Are Toxic Chemicals Lurking in your Furniture and Building Products? Did you ever wonder if what we bring into our homes could be increasing our risk of cancer, developmental issues in our children, or asthma? How could a lovely PVC shower curtain or new stain-resistant couch cause any problems? read more…
click here to buy through B&N. The Hundred-Year Lie One hundred years ago, the promise of “better living through chemistry” was given to consumers, setting us on a slippery slope that introduced thousands of man-made chemicals into our food, water, medicine and environment. read more…
TOXINS IN THE HOME
Modern home building materials use dangerous chemicals like formaldehyde, chlorinated plastics (PVC, CPVC), volatile organic compounds (VOC’s), semi- volatile organic compounds (SVOC’s), and heavy metals, that are found in everything from insulation, sealants, resins in composite wood, paints, flooring, cabinets, fabric, furniture, bedding, stains and flame retardants. Many of these chemicals continue to off-gas over time adding to indoor air-pollution. Children, pregnant women and the elderly are most susceptible to their effects. We’ve arrived at a toxic tipping point, and our synergistic relationship with these chemicals is taking a huge toll on our health, healthcare, economy and our environment. Just as we are falling behind Europe, Canada and other Industrial Nations by not farming industrial hemp, Europe and many other nations have banned many of the chemicals that are still found in thousands of American products and homes.
Formaldehyde, which is known to cause cancer, is found in thousands of everyday products, including baby wipes, baby shampoos and baby lotions. Morgues now use half as much embalming fluid today as they did 20 years ago. “Formaldehyde is used as a disinfectant and preservative and in the production of urea, phenol, and melamine resins used to make molded products such as appliances, electric controls, and telephones. It also is used in a wide variety of building and home decoration products (e.g., plywood, particle board, surface coatings, foam insulation, carpet and draperies, furniture, permanent-press fabrics) and in toiletries. Formaldehyde exists in all homes to some degree because of the diverse materials in which it is used. Individuals can be heavily exposed to formaldehyde in homes with newly installed plywood, particleboard, and carpeting. Consumers are advised to vacate or ventilate well any indoor spaces with new formaldehyde-containing products, and to try to select products with low formaldehyde emissions.”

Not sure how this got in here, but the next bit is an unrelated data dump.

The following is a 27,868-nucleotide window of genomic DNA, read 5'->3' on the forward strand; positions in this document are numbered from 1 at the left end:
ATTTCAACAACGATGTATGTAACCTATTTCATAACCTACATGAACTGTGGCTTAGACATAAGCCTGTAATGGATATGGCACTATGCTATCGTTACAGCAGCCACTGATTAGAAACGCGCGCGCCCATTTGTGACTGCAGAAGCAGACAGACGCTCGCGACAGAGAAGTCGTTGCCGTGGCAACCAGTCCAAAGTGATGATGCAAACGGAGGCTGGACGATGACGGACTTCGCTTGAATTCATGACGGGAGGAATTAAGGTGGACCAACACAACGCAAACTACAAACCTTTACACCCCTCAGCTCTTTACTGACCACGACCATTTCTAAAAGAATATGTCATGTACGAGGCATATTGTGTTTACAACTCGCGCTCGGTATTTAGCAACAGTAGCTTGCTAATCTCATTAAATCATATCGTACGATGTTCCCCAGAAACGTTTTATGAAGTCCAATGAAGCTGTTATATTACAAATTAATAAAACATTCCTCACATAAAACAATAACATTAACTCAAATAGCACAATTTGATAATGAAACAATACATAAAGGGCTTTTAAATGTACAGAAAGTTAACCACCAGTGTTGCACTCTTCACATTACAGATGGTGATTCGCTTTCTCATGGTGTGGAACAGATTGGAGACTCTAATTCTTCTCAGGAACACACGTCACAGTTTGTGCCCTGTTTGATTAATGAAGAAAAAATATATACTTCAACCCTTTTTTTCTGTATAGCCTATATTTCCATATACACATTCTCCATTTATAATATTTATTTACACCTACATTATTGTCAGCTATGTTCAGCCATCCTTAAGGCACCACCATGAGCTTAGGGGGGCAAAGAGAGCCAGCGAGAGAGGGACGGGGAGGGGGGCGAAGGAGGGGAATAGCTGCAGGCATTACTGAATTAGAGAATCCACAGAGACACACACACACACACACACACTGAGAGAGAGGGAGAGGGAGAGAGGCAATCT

~2008–2009 ANNUAL REPORT | PRESIDENT’S CANCER PANEL
THE HUNDRED-YEAR LIE
When we first met Anthony Brenner, he told us about the book ‘The Hundred-Year Lie’ by Randall Fitzgerald. It had been recommended to Anthony while he was researching how to create a non-toxic environment for his young daughter Bailey, who had recently been diagnosed with an extreme sensitivity to chemicals. The book made a huge impression upon Anthony. After reading it, his family tried to live as natural, organic and chemical-free as possible, and his family is much healthier because of it. ‘The Hundred-Year Lie’ is at once fascinating and horrifying, as it tells the story of America’s dangerous myth of “better living through chemistry”. The book gives a timeline of when certain synthetics or chemicals were introduced into our food, air and medicine, with the correlation of the rise in sickness and disease in our society for the last hundred years. If you think that the FDA or the USDA regulates the chemicals in our everyday products, you’re not alone, however, the testing of the safety of these chemicals are left up to the chemical companies. Only 200 of 80,000 chemicals currently in use in the US have undergone government testing. Government and business seemed to agree with one another that a trace amount of such chemicals as formaldehyde, pesticides and aspartame were fine, but it turns out that they were wrong.